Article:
The influenza A matrix 2 (M2) transmembrane protein facilitates virion release from the infected host cell. In particular, M2 plays a role in the induction of membrane curvature and/or in the scission process whereby the envelope is cut upon virion release. Here we show using coarse-grained computer simulations that various M2 assembly geometries emerge due to an entropic driving force, resulting in compact clusters or linearly extended aggregates as a direct consequence of the lateral membrane stresses. Conditions under which these protein assemblies will cause the lipid membrane to curve are explored, and we predict that a critical cluster size is required for this to happen. We go on to demonstrate that under the stress conditions taking place in the cellular membrane as it undergoes large-scale membrane remodeling, the M2 protein will, in principle, be able to both contribute to curvature induction and sense curvature to line up in manifolds where local membrane line tension is high. M2 is found to exhibit linactant behavior in liquid-disordered-liquid-ordered phase-separated lipid mixtures and to be excluded from the liquid-ordered phase, in near-quantitative agreement with experimental observations. Our findings support a role for M2 in membrane remodeling during influenza viral budding both as an inducer and a sensor of membrane curvature, and they suggest a mechanism by which localization of M2 can occur as the virion assembles and releases from the host cell, independent of how the membrane curvature is produced.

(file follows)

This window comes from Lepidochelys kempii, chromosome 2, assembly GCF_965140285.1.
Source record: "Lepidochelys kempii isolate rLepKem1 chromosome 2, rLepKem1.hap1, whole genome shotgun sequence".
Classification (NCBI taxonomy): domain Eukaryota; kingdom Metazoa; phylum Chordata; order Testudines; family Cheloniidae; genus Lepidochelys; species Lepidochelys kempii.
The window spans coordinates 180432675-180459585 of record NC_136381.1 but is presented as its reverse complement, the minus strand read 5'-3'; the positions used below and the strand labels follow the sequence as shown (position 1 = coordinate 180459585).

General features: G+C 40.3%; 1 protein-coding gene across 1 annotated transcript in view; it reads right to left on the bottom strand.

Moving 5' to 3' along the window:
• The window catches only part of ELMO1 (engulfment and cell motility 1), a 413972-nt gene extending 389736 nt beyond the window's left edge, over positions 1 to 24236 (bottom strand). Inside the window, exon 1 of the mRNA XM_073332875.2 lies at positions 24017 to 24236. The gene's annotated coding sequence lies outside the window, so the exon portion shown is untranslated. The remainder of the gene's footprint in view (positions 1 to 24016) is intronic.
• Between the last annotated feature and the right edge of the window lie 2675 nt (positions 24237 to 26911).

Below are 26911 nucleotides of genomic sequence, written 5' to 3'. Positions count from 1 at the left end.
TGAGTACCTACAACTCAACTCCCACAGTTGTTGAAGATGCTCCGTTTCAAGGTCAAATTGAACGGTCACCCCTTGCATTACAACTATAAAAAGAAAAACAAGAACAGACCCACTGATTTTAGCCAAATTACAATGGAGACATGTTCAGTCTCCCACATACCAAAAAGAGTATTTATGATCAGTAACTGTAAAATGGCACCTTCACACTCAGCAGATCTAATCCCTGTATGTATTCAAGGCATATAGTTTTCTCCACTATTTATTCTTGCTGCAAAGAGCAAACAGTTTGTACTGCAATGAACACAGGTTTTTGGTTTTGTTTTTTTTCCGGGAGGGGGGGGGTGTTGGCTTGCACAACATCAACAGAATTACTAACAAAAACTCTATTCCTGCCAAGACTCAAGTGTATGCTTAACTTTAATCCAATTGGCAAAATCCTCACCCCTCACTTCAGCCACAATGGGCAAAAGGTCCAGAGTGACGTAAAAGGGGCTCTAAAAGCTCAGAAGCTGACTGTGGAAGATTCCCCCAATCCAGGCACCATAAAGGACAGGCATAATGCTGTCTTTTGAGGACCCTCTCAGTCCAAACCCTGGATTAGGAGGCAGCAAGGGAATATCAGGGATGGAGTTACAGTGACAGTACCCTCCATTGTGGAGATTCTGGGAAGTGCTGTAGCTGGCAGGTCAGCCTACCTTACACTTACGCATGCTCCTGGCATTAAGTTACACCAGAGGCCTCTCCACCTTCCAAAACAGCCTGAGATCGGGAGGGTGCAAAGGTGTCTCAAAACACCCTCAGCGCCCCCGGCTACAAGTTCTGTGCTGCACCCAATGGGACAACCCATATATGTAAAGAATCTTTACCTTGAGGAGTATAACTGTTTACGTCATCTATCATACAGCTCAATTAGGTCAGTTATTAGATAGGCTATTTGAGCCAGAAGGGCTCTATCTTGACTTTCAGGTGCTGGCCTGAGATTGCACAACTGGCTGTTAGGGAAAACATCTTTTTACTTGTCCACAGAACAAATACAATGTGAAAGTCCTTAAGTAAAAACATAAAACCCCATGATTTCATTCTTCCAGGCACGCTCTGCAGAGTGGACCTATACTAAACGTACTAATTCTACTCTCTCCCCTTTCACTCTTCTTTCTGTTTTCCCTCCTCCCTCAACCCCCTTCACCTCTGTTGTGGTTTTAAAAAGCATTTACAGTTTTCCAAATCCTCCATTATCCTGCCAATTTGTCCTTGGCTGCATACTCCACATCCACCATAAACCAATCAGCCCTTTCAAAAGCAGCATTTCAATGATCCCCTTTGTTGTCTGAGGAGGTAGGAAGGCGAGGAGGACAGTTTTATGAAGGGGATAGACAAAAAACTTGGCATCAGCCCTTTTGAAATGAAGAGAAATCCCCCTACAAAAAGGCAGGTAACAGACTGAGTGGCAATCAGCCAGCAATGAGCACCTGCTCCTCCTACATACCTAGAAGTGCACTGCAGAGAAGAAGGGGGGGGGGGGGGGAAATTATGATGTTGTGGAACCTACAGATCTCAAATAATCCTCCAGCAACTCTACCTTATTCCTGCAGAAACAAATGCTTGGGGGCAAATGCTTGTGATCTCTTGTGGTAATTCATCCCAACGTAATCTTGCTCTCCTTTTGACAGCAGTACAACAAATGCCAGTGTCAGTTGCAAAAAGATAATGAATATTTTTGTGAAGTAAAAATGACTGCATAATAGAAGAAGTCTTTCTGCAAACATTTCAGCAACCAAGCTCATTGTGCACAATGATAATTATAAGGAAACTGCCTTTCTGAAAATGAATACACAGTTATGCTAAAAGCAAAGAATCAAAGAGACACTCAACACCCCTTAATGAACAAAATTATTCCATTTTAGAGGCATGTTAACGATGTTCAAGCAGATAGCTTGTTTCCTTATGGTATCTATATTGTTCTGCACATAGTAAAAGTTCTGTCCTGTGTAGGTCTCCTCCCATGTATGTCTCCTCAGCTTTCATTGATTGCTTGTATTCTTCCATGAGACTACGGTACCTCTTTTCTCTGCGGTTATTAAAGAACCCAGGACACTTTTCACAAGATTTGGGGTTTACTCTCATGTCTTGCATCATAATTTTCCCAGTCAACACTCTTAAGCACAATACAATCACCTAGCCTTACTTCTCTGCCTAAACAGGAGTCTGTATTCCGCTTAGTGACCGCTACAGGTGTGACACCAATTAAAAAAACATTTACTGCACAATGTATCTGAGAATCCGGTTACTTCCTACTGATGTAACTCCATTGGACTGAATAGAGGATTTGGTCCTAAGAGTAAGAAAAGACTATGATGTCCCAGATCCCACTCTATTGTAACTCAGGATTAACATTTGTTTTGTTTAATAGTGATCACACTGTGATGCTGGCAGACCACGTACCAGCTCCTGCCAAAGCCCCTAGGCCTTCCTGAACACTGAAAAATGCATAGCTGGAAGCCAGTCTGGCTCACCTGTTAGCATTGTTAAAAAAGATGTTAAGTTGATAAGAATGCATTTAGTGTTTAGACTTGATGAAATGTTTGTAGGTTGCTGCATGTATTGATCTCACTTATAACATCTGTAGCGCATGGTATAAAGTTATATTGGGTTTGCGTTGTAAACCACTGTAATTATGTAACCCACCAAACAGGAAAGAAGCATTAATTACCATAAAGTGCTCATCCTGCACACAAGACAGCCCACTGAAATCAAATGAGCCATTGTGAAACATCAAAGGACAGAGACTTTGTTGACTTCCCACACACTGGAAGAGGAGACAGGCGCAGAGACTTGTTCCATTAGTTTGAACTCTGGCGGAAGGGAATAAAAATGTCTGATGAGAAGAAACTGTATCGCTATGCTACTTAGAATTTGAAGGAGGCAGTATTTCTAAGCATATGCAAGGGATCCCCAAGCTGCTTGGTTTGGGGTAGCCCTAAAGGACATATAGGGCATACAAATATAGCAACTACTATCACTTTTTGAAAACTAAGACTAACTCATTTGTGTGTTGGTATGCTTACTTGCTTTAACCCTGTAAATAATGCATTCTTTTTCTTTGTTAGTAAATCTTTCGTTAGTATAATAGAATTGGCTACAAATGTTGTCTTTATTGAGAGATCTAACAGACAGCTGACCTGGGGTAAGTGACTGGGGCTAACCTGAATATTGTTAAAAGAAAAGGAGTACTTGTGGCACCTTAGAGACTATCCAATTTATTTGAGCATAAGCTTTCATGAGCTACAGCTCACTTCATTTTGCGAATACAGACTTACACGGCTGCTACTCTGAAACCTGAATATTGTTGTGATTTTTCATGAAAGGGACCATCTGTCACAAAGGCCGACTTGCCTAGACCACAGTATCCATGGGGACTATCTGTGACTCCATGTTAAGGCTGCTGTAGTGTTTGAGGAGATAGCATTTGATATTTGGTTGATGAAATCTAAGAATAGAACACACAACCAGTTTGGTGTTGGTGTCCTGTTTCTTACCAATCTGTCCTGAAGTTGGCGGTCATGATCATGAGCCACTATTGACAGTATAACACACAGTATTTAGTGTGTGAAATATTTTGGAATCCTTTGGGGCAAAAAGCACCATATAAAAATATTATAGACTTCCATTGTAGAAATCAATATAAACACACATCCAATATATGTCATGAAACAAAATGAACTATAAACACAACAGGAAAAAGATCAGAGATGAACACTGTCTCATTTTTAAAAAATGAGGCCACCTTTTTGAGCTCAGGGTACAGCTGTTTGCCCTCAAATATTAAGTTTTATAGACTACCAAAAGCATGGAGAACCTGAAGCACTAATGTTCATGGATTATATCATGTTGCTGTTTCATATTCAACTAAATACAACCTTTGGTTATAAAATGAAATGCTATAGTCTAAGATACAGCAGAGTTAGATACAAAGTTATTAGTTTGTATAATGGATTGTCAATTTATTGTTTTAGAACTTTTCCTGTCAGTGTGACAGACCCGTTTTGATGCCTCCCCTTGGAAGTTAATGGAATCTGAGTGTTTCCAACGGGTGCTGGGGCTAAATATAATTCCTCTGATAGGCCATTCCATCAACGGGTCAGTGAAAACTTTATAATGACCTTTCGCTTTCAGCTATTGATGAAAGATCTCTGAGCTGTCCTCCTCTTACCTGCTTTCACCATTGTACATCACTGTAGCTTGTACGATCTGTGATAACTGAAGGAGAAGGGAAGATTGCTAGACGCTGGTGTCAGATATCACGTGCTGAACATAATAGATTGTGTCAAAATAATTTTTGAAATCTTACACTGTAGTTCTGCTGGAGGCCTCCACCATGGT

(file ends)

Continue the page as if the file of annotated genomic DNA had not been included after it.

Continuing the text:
Keywords: budding; lipid-phase behavior; membrane curvature; protein clustering; wedging mechanism.